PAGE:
(LSU Student Newspaper)




Sociology class gains hands-on experience

Survey results show Baton Rouge residents are well educated

By Angelle Delgado
Contributing Writer

National and regional groups often conduct surveys, but how do Baton Rouge residents compare concerning social, economic and political issues?

Last spring semester an undergraduate sociology class set out to find some answers.

When the idea of the class was to learn how to conduct a survey, Frederick Weil, a sociology professor, felt that a textbook was not the best place to gain knowledge.

"I'm not a big fan of textbook learning," Weil said

Instead, Weil suggested the class conduct its own survey of Baton Rouge residents that could be compared to other national and regional surveys, giving them the opportunity to gain hands-on experience in sociological methods.

"It was a little overwhelming at first," said Stephanie Frank, a sociology senior. But, the class worked on putting the survey together step-by-step, Frank said.

Students worked on the Internet and searched various Web sites to find questions to develop the survey, Frank said.

After choosing four topics: crime, gender, race and trust in public institutions, students narrowed the survey down to 30 questions, many of which were from national and regional surveys, Weil said.

The students then interviewed 360 Baton Rouge residents, ages 18 and older, by phone to gain a better view of the city in 2000.

The survey showed that Baton Rouge residents are younger and better educated than average polled cities

Weil said he could attribute this to the fact that Baton Rouge is a college town, but the results surprised him.

Baton Rouge was shown to be more pro-choice than average Southern cities, but the majority of residents see abortion as wrong.

Results also showed that residents have more confidence in organized religion compared to national ratings.

On household issues, Baton Rouge indicates a lower percentage of divorce compared to both national and regional surveys.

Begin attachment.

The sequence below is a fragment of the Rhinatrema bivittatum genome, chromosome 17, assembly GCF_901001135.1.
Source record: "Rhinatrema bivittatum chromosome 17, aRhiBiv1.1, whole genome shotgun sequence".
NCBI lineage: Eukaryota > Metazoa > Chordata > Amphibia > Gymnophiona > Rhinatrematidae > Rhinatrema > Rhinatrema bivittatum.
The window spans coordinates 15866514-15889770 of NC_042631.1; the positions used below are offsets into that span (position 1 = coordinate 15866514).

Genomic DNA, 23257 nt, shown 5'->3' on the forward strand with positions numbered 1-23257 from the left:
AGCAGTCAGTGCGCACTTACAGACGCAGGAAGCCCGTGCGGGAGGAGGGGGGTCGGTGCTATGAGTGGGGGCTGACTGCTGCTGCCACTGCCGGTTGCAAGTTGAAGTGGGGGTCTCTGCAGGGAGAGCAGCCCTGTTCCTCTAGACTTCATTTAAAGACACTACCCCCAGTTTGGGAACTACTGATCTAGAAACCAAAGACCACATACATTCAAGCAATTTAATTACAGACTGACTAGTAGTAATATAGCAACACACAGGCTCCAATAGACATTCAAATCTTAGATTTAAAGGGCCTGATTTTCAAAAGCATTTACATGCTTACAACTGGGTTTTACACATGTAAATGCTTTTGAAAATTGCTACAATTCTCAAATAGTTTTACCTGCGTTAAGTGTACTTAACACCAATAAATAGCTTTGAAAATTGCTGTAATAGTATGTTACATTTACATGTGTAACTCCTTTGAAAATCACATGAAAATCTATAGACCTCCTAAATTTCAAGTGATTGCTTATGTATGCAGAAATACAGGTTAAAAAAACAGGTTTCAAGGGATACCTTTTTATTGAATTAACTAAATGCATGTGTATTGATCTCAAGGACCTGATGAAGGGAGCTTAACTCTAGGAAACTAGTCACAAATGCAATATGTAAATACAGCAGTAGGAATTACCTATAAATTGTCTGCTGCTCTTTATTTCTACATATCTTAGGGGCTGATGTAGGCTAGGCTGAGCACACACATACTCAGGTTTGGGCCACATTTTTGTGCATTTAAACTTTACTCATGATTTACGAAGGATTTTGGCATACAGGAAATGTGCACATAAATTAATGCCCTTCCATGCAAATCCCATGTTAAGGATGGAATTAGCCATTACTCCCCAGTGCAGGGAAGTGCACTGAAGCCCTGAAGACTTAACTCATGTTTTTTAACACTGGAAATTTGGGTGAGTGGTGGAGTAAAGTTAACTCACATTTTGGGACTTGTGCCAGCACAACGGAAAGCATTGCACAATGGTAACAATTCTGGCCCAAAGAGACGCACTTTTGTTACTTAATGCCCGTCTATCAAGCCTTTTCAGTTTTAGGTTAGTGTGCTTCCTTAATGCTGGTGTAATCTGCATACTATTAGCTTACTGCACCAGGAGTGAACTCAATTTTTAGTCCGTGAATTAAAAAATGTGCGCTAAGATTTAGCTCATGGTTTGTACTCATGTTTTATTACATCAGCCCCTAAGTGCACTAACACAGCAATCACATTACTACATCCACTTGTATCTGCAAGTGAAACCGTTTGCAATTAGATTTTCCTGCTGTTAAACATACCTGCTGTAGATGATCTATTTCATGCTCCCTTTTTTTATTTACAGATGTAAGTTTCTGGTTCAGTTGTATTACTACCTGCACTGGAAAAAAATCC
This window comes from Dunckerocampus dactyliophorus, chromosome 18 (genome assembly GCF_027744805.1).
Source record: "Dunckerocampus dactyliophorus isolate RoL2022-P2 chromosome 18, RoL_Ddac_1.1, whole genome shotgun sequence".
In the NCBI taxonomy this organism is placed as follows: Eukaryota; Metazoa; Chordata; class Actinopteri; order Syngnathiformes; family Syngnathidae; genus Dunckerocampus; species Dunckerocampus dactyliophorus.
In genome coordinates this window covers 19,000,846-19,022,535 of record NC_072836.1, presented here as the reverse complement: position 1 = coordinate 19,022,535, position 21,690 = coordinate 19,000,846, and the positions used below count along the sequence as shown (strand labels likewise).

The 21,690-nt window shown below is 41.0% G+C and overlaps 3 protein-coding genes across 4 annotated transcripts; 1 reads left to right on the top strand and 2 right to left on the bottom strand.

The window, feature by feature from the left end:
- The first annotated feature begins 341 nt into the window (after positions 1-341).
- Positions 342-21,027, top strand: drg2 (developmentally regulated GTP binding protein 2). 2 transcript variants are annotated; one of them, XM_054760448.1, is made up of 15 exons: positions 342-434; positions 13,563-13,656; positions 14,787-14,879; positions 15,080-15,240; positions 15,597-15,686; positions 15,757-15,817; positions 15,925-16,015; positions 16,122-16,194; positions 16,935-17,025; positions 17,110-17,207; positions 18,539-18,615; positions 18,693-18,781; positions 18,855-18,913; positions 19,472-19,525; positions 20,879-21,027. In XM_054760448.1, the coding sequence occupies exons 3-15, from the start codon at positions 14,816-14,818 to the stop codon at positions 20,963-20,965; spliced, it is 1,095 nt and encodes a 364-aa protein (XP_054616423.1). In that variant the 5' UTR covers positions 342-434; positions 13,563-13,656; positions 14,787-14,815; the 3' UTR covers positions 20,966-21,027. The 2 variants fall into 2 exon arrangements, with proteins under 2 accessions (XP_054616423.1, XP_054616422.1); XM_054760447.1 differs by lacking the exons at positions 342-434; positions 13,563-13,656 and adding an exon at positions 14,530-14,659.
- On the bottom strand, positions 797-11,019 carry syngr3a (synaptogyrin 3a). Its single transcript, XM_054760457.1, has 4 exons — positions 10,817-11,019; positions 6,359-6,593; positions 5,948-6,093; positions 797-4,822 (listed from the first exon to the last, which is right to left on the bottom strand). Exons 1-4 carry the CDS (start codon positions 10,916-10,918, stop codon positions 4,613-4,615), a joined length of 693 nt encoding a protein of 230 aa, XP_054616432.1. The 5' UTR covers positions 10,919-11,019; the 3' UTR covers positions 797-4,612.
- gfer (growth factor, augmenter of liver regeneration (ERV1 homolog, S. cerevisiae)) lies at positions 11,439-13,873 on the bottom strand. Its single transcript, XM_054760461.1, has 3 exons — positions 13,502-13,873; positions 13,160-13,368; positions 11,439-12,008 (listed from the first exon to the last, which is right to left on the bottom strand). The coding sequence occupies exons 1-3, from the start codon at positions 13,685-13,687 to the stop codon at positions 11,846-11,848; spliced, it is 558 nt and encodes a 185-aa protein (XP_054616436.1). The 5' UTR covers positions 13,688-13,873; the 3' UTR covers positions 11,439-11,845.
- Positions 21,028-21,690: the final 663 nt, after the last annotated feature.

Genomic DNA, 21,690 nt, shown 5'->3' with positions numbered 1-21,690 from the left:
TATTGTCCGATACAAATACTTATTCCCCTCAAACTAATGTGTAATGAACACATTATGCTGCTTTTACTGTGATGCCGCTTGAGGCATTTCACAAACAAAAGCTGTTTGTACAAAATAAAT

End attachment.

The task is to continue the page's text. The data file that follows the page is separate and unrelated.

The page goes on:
Baton Rouge's view of gender issues proves to be typical of the South, being that the South is more conservative than other parts of the nation, Weil said.

Baton Rouge appears to be "more modern than expected," which Weil said was surprising.

Compared to national surveys, Baton Rouge residents feel more threatened by crime than five years ago. The survey also showed that a high percentage of the population is more concerned with crime.

A high percentage of residents believe racism has stayed the same within the last few years, according to the survey.

However, Louis D'Eila, a sociology junior, said a vast majority of the African- American population he surveyed felt racism increased during the last five years.

Overall, Weil said the survey showed that Baton Rouge seems to be "an interesting combination" of typical southern qualities and more modern ones.

The results intrigued students, who seemed to gain a lot from preparing the survey themselves, Weil said

"I learned a lot about surveys and how they are done," D'Eila said.

Students started getting excited about the assignment when they realized the results could be useful to future surveys and give Baton Rouge the opportunity to be compared to those surveys, Weil said.

"I was pleased with the response we got," Frank said.

Conducting the survey and learning the methods needed to do so are lessons Frank said she expects to use as good experience for graduate school.

Weil said he plans on including a survey assignment in his future sociological method classes and possibly updating the survey every year.

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